-If you travel too far from your body, you’ll hit an ‘invisible wall’ and be unable to go any further.
-Time doesn’t pass in the real world while you’re departed.
After about a month of successful departures, things changed. The more we explored, the more uncomfortable I felt. It always seemed like something was watching us, even though there was no one around. Josh was the opposite. Our late-night adventures were becoming so routine for him, that he was becoming bored. He kept talking about water and how he wanted to get a closer look at the pond near the main road. I reminded Josh of the author’s warning, but it didn’t seem to faze him. Eventually, his curiosity got the best of him.
One night, upon leaving my body, Josh was nowhere to be found. I thought that maybe he hadn’t departed yet, but up to that point, he had always beat me to the punch. This could only mean one thing.
I phased through the walls of my home and raced to the nearby pond. Josh was there, standing at the end of the dock that locals used for fishing in the real world. I yelled out to him.
“Josh! What are you doing?!”
“It’s fine! See? There’s nothing to be afraid of. It’s just water.”
I watched as Josh reached down and touched the surface of the pond. It rippled. The hair on the back of my neck stood up. The water should not have reacted. We’d been there for weeks and hadn’t seen a single thing move. Even the air was still.
Perplexed, I began walking out towards Josh. He lifted his hand up, just as awestruck as I was. As he pulled his arm back, the ripple expanded. With it, a small portion of the water turned dark. After a few moments, something reached out from the blackness.
It was a hand. A fucking hand. It reached up grabbed Josh’s leg, yanking him downward. He went feet first into the water, holding onto the dock for dear life. As he screamed, I ran toward him. Before I could even get halfway to his position, I watched him disappear into the water. I ran the rest of the way, but the darkness had faded and returned to normal. My best friend was gone.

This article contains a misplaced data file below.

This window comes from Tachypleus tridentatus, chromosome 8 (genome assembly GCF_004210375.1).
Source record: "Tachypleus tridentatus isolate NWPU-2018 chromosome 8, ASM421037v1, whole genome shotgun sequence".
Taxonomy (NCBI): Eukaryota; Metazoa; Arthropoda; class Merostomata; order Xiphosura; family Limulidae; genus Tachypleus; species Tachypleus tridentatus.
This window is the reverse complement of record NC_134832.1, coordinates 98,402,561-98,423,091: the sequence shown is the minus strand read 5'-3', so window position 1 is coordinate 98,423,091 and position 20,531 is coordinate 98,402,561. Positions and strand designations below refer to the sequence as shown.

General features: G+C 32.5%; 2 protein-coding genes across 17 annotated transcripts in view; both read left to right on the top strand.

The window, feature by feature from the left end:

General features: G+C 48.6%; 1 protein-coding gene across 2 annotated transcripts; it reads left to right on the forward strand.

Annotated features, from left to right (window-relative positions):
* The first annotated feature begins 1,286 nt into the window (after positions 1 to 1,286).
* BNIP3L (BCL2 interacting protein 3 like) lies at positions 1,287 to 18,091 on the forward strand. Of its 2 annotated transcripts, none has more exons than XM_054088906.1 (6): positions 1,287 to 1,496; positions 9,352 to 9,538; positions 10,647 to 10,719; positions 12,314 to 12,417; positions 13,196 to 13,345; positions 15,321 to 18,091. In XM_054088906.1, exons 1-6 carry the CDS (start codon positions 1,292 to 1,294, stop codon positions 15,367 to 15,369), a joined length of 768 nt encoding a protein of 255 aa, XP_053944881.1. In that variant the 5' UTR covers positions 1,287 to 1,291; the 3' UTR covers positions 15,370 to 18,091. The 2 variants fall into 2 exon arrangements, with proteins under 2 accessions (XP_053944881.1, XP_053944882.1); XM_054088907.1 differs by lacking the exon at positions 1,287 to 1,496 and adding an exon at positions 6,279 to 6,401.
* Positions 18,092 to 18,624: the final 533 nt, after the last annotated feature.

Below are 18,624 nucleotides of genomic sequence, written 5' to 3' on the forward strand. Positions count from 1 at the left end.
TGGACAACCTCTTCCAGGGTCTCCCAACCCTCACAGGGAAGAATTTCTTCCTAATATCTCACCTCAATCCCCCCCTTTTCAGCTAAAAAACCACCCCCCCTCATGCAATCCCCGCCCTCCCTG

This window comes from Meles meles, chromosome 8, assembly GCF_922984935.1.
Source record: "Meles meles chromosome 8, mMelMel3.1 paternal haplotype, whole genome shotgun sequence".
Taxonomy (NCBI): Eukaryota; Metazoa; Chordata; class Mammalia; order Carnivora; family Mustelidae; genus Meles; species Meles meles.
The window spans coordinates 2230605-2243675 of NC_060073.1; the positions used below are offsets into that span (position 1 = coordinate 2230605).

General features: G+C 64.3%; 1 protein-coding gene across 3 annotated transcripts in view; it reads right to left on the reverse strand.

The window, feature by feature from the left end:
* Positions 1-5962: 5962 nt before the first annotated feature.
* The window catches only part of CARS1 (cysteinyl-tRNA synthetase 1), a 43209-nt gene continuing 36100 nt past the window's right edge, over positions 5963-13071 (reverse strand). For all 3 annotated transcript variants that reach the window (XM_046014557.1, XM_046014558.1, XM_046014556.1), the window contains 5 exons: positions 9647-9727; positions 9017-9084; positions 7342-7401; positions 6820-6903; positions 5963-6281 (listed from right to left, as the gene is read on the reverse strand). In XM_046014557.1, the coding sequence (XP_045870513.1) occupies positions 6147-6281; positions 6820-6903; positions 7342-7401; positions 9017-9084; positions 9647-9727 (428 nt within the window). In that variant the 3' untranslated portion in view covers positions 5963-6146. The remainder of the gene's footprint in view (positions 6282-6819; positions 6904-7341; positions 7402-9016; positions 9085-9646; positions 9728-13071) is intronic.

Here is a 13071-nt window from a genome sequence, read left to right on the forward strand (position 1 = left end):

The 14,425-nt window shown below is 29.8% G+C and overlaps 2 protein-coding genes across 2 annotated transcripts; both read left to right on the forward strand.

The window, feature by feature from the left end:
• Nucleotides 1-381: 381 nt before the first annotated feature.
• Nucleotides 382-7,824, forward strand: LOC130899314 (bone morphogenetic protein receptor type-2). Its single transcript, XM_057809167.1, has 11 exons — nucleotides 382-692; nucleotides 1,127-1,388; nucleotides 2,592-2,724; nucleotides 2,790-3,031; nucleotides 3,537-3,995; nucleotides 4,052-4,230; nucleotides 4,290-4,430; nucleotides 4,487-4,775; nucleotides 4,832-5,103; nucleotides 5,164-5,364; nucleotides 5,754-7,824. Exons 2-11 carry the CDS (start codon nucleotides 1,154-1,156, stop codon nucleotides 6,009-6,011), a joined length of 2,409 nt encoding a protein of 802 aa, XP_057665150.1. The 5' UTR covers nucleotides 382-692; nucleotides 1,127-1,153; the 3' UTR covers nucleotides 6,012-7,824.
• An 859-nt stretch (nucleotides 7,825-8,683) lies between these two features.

In a state of fear-induced panic, I ran away. I wanted to save Josh, but I didn’t know how. Plus I felt that if I re-entered my body, perhaps I’d find him, awake in the real world. It was wishful thinking, but it was all I had.
That wishful thinking fell flat when I awoke. Josh was still unconscious. I tried and tried, but I could not wake him. Eventually, I called 911, and he was taken away on a stretcher. The doctors say he’s in a coma but can’t discern what caused it.
And that’s everything. I’m a fucking wreck over what happened. I’ve tried visiting Josh in the hospital, but I can’t face his parents, and they’re always there. Instead, I go out to the pond in the real world, hoping that somehow, I’ll find answers. All I do end up finding are more questions. They keep me up at night, along with a recurring nightmare replaying the events from that day. I’ve tried departing since, but to no avail. Something’s holding me back. It might be fear.
That world is like a photograph; a still frame of a place we were never meant to see. A moment frozen in time with a layer of reality stripped away – and something is living there. Despite this truth, I feel a need to dive back in and save my friend. He didn’t heed the author’s warning, but I’m the reason he entered that world in the first place. I’m the reason he can’t wake up.
I have to go back.
Credit: Christopher Maxim
(Click HERE to check out Christopher Maxim’s book, How To Exit Your Body and Other Strange Tales)